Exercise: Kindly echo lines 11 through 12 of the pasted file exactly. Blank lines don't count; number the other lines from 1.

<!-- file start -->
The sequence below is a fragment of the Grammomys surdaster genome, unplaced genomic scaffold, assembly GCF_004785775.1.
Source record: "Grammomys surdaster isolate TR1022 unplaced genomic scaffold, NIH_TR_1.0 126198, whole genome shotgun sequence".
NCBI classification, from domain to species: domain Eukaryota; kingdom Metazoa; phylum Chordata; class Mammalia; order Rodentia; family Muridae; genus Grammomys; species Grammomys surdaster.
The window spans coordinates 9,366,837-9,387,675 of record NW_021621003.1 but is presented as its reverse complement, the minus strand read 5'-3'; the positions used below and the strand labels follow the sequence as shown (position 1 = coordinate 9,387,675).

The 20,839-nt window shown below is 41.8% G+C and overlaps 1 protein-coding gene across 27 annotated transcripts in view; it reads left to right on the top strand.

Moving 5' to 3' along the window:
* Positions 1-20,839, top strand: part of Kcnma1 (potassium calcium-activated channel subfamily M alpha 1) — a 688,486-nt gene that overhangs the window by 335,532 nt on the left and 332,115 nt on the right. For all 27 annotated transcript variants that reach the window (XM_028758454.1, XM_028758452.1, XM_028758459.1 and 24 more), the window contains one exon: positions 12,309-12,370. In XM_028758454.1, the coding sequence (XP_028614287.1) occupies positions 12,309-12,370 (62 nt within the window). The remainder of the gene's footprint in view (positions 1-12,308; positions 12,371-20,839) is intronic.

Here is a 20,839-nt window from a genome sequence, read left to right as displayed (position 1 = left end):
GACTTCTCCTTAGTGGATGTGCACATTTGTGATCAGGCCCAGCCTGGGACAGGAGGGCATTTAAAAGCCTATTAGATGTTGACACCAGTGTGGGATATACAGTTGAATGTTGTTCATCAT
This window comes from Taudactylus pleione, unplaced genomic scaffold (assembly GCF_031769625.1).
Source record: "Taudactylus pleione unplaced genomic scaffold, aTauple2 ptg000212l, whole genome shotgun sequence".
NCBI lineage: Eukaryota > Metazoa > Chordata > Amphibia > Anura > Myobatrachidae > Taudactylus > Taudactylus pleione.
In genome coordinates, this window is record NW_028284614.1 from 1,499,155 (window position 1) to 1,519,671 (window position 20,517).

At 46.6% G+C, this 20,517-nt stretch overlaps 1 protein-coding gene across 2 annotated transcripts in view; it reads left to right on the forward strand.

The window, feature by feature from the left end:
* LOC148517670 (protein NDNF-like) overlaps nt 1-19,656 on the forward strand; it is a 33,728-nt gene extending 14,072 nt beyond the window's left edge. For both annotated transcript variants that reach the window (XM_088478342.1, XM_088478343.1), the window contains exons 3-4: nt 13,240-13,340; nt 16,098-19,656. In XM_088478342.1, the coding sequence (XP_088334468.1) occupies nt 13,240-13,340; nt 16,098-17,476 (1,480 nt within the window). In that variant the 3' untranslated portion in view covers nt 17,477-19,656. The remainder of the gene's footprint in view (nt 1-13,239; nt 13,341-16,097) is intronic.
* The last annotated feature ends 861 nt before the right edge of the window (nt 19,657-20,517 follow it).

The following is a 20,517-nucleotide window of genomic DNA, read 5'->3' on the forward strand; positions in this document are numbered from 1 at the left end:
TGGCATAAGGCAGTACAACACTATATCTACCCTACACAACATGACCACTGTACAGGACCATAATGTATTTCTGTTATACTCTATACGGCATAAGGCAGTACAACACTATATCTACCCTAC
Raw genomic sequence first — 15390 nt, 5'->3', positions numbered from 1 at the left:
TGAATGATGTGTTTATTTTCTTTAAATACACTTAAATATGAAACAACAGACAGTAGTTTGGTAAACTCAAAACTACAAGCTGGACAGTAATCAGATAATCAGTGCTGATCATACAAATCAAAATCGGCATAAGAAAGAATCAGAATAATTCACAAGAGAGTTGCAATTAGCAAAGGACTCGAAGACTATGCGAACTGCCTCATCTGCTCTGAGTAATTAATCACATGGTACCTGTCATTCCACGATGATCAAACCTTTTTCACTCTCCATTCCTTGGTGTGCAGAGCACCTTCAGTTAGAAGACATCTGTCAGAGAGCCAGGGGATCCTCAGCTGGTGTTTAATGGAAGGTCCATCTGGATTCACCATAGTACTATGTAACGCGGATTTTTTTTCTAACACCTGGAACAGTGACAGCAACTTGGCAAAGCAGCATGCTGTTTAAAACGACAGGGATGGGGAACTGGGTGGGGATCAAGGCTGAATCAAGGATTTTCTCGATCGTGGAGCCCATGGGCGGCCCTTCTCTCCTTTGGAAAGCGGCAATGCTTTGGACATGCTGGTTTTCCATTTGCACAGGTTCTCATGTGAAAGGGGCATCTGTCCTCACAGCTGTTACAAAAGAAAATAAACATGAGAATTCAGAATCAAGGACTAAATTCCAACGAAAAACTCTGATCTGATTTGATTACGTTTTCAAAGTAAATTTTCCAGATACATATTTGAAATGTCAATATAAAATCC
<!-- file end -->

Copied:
Source record: "Taudactylus pleione unplaced genomic scaffold, aTauple2 ptg000212l, whole genome shotgun sequence".
NCBI lineage: Eukaryota > Metazoa > Chordata > Amphibia > Anura > Myobatrachidae > Taudactylus > Taudactylus pleione.